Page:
#1. Keep everything up to date. You know those annoying popups telling you updates are available? Do you ever click out of them? Don’t. Always update at the time these appear.

2D#2. Two-step verification. Two-step verification or authentication should be set up for all your accounts that offer it. A unique one-time code is sent to the user’s phone or via e-mail that must be entered in the login field.

#3. Unneeded browser extensions? Review your browser extensions. Uninstall the ones you don’t use. Too many extensions can slow down your computer.

#4. Encryption. Encryption software will scramble your e-mail and other correspondence so that prying eyes can’t read them, but you and your intended correspondent can. If you must use public Wi-Fi (like at a coffee house), install a virtual private network to encrypt transactions.

#5. Lock screen protection for your mobile device. Your smartphone has lock screen protection in the form of a password to prevent a non-authorized user from gaining access. If you leave your phone lying around or lose it, you’re protected if you have a password. Otherwise you are screwed.

In the same vein, your laptop should have protection from non-authorized users. Set up a password that allows access to using the device, including after hibernation periods.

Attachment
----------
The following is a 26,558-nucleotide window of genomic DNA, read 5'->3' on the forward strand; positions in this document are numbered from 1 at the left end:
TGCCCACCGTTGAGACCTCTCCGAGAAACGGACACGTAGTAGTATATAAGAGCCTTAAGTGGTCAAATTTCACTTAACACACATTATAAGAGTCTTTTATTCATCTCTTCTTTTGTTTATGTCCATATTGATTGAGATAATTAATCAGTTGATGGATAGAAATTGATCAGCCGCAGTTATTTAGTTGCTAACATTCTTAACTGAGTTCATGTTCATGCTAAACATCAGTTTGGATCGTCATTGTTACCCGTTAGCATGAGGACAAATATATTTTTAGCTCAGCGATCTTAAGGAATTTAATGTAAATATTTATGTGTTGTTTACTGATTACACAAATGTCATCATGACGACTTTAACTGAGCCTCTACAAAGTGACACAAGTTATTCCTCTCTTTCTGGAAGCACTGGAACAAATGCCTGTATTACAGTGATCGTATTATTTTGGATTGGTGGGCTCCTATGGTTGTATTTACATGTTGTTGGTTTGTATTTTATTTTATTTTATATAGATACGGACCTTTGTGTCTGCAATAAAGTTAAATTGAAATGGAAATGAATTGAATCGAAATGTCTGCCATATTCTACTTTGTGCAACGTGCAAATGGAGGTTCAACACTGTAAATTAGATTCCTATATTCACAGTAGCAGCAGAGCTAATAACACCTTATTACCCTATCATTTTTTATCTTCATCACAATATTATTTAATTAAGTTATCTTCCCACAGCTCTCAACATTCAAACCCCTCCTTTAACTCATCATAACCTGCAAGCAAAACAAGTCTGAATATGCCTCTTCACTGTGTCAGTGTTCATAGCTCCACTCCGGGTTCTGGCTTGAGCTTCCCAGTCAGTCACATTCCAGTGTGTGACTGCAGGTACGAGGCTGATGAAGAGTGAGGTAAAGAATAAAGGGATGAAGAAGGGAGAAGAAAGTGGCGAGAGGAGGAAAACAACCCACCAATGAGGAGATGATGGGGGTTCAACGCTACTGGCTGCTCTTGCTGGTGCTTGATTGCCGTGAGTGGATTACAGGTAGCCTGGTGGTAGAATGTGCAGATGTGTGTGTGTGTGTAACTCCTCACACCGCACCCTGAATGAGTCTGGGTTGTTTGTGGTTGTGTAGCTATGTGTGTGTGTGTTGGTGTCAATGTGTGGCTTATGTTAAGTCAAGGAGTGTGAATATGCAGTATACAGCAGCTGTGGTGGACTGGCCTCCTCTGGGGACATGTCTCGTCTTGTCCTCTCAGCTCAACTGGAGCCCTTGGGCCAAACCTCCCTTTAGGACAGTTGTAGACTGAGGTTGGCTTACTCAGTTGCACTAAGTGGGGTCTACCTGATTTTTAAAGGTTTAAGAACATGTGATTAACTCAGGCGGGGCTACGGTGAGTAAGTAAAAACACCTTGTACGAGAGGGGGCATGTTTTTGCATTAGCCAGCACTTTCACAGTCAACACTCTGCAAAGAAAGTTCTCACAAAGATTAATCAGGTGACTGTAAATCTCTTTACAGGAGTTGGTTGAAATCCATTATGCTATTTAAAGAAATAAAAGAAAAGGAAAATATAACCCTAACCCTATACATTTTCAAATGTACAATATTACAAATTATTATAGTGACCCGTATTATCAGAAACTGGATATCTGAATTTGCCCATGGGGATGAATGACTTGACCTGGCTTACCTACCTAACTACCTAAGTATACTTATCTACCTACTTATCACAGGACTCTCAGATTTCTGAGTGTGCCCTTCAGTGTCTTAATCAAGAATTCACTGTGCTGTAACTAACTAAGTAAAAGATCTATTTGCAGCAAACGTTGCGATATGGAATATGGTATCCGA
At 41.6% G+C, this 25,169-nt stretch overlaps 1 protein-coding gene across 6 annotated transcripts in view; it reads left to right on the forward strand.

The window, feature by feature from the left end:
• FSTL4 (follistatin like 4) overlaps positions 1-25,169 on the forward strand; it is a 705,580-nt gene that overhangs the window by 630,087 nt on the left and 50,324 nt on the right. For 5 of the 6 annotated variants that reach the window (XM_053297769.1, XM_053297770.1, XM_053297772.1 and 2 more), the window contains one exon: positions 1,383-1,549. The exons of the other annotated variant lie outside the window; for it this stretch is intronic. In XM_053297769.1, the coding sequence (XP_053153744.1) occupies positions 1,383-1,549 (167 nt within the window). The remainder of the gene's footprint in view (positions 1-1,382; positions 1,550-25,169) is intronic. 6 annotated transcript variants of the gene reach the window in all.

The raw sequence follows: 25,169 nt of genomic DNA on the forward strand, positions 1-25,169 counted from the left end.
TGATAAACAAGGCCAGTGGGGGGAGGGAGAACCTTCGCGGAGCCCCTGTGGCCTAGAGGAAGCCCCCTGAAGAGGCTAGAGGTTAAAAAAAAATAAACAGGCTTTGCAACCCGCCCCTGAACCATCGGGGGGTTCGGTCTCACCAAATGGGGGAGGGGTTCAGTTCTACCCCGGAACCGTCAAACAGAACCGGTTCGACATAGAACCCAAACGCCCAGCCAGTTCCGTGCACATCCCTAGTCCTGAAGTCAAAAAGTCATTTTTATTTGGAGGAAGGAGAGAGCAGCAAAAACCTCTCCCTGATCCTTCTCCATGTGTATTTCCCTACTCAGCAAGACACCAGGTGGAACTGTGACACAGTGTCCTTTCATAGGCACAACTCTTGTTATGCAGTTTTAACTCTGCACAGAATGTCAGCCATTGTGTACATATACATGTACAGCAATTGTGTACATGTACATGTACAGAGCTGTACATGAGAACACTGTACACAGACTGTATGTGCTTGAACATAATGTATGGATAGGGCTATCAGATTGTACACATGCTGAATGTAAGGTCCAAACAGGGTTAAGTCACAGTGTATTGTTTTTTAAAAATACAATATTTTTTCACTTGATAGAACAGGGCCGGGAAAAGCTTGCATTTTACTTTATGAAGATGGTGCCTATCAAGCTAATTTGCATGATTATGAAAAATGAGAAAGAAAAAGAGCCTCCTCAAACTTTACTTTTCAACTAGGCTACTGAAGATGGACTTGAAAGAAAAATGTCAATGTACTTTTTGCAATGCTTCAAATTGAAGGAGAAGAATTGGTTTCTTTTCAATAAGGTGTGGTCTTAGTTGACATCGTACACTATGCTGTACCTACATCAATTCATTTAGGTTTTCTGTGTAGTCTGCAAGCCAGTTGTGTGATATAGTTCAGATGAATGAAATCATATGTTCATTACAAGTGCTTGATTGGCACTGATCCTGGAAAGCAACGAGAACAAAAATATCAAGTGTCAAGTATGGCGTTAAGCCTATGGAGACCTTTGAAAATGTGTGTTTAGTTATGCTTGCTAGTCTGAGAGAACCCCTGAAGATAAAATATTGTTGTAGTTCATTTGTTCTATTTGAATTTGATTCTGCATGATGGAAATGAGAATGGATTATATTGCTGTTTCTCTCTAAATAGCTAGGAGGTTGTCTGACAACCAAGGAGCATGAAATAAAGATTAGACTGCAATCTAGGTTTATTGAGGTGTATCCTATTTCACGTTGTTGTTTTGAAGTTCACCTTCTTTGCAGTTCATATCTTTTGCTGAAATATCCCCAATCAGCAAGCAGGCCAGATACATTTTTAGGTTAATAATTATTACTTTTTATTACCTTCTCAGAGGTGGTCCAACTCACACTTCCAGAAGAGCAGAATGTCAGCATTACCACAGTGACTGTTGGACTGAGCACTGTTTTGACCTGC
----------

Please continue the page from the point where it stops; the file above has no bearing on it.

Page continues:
#6. Check active logins. Some accounts allow you to check active logins to see if any unauthorized users have been in your accounts, such as Twitter, Facebook and Gmail.

#7. How easy can someone impersonate you? Could anyone phone your bank or medical carrier and give the correct information to bypass security, such as your “favorite pet’s name”? Who might know this information? Well, if it’s on your Facebook page, anyone who can view it. How much of your personal information is actually online?  Many accounts allow a “secondary password” Ask them.

#8. Simple but powerful layers of protection.

  • Don’t have login information written down on hardcopy.
  • Cover your webcam with tape (yes, cybercrooks have been known to spy on people this way).

#9. Sharing your personal life with the whole world. Set all of your social media accounts to the private settings you desire. Do you really want a potential employer to see you hurling at your late-night party? Make sure images that you post are not geo-tagged with your home address.

#10. Web tools. Check out the various toolbars that you can add to your browser to beef up security. Be selective and check ratings.

Robert Siciliano, personal security and identity theft expert and speaker is the author of 99 Things You Wish You Knew Before Your Identity Was Stolen. See him knock’em dead in this identity theft prevention video.

Let Others Know About This Post These icons link to social bookmarking sites where readers can share and discover new web pages.
  • blogmarks
  • del.icio.us
  • Digg
  • Fark
  • Ma.gnolia
  • NewsVine
  • Reddit
  • TwitThis
  • Facebook
  • Google
  • Live
  • YahooMyWeb